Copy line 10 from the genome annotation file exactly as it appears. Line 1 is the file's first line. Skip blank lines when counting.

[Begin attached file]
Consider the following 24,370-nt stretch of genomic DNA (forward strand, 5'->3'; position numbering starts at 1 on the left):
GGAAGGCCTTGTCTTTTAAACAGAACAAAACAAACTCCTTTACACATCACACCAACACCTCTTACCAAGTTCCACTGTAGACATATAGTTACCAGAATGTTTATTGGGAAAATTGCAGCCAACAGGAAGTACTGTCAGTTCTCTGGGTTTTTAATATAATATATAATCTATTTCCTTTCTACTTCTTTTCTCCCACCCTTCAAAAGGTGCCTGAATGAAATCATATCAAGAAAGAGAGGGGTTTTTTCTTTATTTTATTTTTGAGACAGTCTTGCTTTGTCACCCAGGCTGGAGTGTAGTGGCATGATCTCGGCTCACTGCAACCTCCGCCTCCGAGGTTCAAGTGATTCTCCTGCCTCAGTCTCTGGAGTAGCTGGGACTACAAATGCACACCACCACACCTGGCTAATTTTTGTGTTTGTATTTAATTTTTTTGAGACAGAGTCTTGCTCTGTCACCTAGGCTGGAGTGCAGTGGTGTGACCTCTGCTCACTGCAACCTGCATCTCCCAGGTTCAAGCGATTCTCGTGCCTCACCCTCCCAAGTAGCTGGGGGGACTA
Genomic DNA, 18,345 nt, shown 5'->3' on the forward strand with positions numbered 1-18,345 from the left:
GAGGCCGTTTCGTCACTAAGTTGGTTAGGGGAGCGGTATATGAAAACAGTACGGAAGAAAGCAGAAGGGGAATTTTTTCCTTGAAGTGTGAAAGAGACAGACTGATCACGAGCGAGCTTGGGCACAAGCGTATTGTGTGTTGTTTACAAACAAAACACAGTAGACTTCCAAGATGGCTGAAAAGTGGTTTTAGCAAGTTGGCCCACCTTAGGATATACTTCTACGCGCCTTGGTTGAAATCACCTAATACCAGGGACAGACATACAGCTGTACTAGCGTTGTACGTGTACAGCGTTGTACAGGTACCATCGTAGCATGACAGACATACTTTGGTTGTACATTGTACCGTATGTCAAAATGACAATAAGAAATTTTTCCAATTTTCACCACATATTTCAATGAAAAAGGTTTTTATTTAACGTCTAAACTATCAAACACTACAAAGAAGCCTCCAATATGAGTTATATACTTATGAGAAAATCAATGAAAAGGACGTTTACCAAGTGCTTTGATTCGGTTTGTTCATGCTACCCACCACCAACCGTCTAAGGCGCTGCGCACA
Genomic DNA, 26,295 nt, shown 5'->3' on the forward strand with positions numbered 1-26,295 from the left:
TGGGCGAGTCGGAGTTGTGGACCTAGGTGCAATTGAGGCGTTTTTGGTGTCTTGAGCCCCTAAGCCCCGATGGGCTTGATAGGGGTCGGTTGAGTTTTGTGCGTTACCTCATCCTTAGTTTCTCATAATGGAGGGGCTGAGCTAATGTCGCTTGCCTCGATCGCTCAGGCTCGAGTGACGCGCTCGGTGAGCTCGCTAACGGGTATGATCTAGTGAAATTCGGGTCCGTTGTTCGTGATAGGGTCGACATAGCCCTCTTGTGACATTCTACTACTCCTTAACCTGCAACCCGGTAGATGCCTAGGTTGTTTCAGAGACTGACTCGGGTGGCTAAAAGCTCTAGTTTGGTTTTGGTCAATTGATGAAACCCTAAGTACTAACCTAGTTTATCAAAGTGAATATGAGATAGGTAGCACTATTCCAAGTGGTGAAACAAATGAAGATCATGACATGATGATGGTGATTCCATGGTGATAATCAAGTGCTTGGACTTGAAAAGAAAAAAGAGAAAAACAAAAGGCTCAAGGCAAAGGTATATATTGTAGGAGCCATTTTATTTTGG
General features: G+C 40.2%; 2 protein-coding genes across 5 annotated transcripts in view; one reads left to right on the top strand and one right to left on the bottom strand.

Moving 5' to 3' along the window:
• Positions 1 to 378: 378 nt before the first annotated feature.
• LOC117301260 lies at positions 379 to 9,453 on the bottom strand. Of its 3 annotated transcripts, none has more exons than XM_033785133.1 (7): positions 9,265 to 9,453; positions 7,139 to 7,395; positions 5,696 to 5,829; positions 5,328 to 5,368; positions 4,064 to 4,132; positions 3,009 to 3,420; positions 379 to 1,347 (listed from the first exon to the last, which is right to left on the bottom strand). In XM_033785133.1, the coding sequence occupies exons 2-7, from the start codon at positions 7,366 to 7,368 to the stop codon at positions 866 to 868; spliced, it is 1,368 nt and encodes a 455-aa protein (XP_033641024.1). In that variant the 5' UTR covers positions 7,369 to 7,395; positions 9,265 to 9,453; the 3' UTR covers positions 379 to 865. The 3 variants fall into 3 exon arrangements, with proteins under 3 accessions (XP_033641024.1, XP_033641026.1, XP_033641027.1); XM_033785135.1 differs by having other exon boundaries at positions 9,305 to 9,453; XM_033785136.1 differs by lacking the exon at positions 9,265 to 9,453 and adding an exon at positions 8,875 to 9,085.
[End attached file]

• LOC117301260 lies at positions 379 to 9,453 on the bottom strand. Of its 3 annotated transcripts, none has more exons than XM_033785133.1 (7): positions 9,265 to 9,453; positions 7,139 to 7,395; positions 5,696 to 5,829; positions 5,328 to 5,368; positions 4,064 to 4,132; positions 3,009 to 3,420; positions 379 to 1,347 (listed from the first exon to the last, which is right to left on the bottom strand). In XM_033785133.1, the coding sequence occupies exons 2-7, from the start codon at positions 7,366 to 7,368 to the stop codon at positions 866 to 868; spliced, it is 1,368 nt and encodes a 455-aa protein (XP_033641024.1). In that variant the 5' UTR covers positions 7,369 to 7,395; positions 9,265 to 9,453; the 3' UTR covers positions 379 to 865. The 3 variants fall into 3 exon arrangements, with proteins under 3 accessions (XP_033641024.1, XP_033641026.1, XP_033641027.1); XM_033785135.1 differs by having other exon boundaries at positions 9,305 to 9,453; XM_033785136.1 differs by lacking the exon at positions 9,265 to 9,453 and adding an exon at positions 8,875 to 9,085.